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Kaizen, in Japanese, means “good change,” and refers to any type of improvement, one-time or continuous. As a modern management term, kaizen refers to a Japanese business philosophy of continuous improvement, the philosophy that the Toyota Production System is known for. Kaizen is concerned with reducing waste, or “muda,” through increased productivity and improved quality. As a corollary, kaizen focuses on employee involvement in order to meet its goals.

In the Toyota Production System, the production line is stopped each time there is a problem and employees are responsible for problem solving and coming up with better working practices and personal efficiency to improve quality, productivity and employee involvement. According to The Toyota Way 2001, Kaizen has three components: challenge (employee creativity and empowerment), improvement (a culture that encourages that people fix problems when they see them) and genchi genbutsu (a philisophy that suggests one must go and see for themselves to really understand any problem).

Some challenges that kaizen may focus on include making tasks simpler and easier to perform, re-engineering processes to accommodate the physical demands on team members, increasing the speed and efficiency of the work process, maintaining a safe work environment, and constantly improving the product quality. Typically, the PDCA (Plan-Do-Check-Act) Cycle, also known as the Deming Cycle or Shewart Cycle is used in implementing kaizen.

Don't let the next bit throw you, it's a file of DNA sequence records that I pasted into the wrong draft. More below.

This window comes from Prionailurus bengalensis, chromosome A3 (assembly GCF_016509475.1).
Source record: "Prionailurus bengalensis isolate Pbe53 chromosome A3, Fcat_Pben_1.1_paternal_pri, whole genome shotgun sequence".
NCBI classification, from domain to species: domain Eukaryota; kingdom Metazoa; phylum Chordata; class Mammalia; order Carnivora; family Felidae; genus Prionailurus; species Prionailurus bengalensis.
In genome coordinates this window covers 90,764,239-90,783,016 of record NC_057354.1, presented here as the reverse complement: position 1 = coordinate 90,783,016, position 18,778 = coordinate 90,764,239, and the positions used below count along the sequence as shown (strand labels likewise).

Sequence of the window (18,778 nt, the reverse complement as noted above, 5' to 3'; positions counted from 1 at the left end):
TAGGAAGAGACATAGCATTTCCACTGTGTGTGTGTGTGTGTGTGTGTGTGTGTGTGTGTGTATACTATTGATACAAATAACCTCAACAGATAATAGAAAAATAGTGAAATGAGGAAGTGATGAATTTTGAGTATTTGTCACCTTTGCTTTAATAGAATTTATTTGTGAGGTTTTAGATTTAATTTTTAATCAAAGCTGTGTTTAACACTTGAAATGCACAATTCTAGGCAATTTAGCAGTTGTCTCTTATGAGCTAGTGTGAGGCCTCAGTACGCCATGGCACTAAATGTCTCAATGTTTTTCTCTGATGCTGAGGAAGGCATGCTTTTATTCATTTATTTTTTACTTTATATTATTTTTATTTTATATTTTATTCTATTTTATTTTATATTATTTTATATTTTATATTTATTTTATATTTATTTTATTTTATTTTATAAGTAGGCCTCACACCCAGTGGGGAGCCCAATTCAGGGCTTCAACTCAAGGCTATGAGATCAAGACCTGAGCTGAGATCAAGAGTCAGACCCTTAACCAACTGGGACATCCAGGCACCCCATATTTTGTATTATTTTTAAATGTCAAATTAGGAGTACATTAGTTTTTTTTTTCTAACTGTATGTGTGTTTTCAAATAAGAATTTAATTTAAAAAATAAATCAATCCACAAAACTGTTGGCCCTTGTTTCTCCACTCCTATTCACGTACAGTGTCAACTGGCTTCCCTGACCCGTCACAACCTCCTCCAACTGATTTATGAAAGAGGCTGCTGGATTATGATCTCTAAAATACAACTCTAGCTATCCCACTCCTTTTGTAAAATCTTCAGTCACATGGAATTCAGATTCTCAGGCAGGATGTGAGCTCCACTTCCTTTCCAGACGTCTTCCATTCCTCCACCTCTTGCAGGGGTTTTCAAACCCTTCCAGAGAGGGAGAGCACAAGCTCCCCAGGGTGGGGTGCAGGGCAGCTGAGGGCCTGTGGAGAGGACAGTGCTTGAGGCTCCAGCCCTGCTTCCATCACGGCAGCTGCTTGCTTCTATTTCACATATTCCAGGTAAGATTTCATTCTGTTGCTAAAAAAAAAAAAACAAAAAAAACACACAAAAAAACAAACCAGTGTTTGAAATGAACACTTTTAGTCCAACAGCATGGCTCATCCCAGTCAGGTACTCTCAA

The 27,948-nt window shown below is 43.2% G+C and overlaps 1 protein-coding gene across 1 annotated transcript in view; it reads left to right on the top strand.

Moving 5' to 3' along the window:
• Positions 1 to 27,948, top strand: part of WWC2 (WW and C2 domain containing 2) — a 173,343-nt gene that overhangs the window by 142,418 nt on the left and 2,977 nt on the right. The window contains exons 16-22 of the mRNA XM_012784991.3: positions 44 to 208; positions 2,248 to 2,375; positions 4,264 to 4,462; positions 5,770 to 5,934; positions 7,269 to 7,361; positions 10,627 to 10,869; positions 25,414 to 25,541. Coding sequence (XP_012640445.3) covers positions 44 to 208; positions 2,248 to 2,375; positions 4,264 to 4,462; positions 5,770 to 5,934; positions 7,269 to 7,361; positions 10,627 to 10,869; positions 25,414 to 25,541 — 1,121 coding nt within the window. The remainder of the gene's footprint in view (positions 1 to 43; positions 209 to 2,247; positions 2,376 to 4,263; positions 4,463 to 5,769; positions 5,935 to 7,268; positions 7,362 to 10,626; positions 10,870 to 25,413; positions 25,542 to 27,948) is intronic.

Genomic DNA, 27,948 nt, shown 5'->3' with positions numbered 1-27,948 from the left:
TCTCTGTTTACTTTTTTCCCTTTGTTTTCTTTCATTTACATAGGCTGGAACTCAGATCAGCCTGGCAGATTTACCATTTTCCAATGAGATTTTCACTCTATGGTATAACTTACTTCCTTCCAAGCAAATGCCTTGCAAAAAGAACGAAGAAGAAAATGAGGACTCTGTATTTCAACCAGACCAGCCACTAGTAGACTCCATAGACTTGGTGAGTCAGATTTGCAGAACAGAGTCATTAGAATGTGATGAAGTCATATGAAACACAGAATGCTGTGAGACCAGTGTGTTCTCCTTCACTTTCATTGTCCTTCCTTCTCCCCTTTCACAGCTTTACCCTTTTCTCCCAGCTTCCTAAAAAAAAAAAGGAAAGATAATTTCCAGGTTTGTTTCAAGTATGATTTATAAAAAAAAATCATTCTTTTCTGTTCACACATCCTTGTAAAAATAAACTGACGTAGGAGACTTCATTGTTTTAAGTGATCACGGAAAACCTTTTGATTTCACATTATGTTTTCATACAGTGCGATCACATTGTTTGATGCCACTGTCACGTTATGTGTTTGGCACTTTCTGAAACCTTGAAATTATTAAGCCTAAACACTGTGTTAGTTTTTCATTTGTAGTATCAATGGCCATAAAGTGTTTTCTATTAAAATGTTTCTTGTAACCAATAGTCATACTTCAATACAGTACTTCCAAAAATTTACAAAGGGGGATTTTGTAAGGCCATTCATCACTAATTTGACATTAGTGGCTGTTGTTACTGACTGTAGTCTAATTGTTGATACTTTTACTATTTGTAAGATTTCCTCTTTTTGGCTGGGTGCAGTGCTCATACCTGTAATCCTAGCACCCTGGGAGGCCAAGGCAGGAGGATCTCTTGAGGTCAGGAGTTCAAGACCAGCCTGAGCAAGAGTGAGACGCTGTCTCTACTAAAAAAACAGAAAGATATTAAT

Plan: Establish objectives and standardize business operations and activities. Design a system to measure the organization’s movement towards those objectives. What are your requirements?

Act: Collect data to measure your operations. Determining useful information such as cycle-time, in-process inventory, or evaluate data using statistical techniques.

Check: How does the information about your operations measure up against the requirements? Where can you improve?

Do: Problem solve to meet requirements, improve quality, increase productivity and minimize waste. Move on to “Plan” again to standardize your new and improved operations, and set new objectives and requirements.



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